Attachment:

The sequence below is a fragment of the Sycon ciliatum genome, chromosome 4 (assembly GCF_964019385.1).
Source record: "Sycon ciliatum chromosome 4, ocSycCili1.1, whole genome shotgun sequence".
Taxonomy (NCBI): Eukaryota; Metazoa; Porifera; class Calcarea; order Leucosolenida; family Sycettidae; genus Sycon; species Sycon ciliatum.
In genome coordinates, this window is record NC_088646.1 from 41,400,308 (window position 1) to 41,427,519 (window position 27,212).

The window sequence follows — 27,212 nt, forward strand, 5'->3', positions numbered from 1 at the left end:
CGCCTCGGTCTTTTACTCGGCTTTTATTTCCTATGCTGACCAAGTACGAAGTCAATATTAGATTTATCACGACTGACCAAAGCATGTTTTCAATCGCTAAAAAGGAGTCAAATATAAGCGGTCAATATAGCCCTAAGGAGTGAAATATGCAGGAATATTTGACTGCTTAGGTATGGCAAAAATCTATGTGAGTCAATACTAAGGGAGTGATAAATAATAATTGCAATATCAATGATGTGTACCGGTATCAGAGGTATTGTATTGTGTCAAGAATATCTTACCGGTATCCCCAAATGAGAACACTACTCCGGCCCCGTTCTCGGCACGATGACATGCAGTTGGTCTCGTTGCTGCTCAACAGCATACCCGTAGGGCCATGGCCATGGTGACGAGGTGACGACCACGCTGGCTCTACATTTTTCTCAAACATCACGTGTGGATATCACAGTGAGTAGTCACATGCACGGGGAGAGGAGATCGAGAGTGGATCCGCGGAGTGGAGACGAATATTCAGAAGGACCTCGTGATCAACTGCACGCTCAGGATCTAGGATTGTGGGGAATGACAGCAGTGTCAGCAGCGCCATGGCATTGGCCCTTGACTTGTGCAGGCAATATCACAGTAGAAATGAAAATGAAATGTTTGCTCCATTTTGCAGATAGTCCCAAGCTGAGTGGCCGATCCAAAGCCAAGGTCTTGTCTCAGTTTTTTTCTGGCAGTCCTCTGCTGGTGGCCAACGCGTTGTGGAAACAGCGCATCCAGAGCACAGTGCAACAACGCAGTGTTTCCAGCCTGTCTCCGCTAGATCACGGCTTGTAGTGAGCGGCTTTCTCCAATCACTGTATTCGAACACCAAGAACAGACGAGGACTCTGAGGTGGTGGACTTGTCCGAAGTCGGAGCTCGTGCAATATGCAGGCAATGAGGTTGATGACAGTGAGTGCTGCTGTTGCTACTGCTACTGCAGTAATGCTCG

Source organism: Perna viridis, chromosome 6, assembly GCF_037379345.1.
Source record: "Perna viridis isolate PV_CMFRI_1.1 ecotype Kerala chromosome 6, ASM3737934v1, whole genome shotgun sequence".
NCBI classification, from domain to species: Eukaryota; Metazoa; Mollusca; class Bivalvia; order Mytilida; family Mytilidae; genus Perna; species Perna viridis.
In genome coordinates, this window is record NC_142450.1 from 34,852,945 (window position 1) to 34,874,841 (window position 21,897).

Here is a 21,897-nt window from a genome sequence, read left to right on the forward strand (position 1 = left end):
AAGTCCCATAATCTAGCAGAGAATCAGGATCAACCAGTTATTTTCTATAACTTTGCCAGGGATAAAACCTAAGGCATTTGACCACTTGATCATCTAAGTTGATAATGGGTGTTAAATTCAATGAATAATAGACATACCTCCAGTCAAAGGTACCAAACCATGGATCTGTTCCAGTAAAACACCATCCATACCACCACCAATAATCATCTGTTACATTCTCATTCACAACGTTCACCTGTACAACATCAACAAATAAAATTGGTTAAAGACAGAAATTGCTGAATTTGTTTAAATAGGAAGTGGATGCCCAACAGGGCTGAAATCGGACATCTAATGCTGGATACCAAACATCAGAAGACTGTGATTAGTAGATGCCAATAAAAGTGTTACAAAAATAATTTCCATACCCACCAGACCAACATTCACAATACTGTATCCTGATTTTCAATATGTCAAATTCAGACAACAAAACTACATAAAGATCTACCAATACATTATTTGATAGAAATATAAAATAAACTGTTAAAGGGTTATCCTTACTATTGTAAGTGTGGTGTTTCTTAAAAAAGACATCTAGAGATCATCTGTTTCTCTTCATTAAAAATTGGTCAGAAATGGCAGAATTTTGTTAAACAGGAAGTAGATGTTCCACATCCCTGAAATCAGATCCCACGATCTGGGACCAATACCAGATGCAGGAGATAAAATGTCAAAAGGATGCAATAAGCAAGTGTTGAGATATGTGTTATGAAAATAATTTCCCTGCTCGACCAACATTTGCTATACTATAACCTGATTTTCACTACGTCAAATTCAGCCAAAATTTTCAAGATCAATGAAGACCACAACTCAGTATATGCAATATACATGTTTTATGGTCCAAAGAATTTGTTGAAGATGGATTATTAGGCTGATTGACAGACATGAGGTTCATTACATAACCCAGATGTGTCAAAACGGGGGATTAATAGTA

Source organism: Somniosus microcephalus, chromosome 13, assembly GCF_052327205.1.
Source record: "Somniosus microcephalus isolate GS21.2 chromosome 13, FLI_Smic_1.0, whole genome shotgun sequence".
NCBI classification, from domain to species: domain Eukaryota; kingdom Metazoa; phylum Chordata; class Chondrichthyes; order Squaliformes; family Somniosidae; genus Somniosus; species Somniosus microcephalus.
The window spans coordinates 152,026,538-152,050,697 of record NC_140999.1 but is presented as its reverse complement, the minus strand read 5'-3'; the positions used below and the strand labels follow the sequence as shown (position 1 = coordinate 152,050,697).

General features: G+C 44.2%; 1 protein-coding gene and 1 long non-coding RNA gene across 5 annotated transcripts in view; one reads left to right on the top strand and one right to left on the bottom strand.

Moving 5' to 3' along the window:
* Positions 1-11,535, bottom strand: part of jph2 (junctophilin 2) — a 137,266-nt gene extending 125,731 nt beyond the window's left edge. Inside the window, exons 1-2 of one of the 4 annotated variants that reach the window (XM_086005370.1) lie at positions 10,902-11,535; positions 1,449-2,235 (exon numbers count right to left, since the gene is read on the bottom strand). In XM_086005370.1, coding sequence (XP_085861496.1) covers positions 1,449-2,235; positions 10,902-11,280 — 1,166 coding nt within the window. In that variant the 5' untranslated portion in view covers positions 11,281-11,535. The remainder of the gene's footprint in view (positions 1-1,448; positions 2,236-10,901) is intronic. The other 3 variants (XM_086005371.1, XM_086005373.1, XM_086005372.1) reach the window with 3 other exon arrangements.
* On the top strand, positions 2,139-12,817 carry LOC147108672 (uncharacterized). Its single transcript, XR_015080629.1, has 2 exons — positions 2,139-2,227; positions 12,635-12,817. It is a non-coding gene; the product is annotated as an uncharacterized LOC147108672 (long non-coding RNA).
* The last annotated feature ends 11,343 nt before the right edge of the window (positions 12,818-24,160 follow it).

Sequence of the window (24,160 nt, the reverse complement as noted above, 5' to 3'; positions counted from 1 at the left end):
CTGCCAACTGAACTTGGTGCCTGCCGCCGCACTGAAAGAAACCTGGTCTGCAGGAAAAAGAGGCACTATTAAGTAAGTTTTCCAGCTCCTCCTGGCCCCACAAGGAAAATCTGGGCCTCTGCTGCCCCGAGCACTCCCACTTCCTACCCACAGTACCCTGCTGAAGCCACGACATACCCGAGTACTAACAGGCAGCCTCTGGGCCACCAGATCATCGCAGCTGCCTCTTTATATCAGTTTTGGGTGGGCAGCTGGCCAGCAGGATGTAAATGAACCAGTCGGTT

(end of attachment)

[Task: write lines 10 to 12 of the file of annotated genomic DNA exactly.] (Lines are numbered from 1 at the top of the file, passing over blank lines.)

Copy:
In genome coordinates, this window is record NC_142450.1 from 34,852,945 (window position 1) to 34,874,841 (window position 21,897).

Here is a 21,897-nt window from a genome sequence, read left to right on the forward strand (position 1 = left end):
AAGTCCCATAATCTAGCAGAGAATCAGGATCAACCAGTTATTTTCTATAACTTTGCCAGGGATAAAACCTAAGGCATTTGACCACTTGATCATCTAAGTTGATAATGGGTGTTAAATTCAATGAATAATAGACATACCTCCAGTCAAAGGTACCAAACCATGGATCTGTTCCAGTAAAACACCATCCATACCACCACCAATAATCATCTGTTACATTCTCATTCACAACGTTCACCTGTACAACATCAACAAATAAAATTGGTTAAAGACAGAAATTGCTGAATTTGTTTAAATAGGAAGTGGATGCCCAACAGGGCTGAAATCGGACATCTAATGCTGGATACCAAACATCAGAAGACTGTGATTAGTAGATGCCAATAAAAGTGTTACAAAAATAATTTCCATACCCACCAGACCAACATTCACAATACTGTATCCTGATTTTCAATATGTCAAATTCAGACAACAAAACTACATAAAGATCTACCAATACATTATTTGATAGAAATATAAAATAAACTGTTAAAGGGTTATCCTTACTATTGTAAGTGTGGTGTTTCTTAAAAAAGACATCTAGAGATCATCTGTTTCTCTTCATTAAAAATTGGTCAGAAATGGCAGAATTTTGTTAAACAGGAAGTAGATGTTCCACATCCCTGAAATCAGATCCCACGATCTGGGACCAATACCAGATGCAGGAGATAAAATGTCAAAAGGATGCAATAAGCAAGTGTTGAGATATGTGTTATGAAAATAATTTCCCTGCTCGACCAACATTTGCTATACTATAACCTGATTTTCACTACGTCAAATTCAGCCAAAATTTTCAAGATCAATGAAGACCACAACTCAGTATATGCAATATACATGTTTTATGGTCCAAAGAATTTGTTGAAGATGGATTATTAGGCTGATTGACAGACATGAGGTTCATTACATAACCCAGATGTGTCAAAACGGGGGATTAATAGTA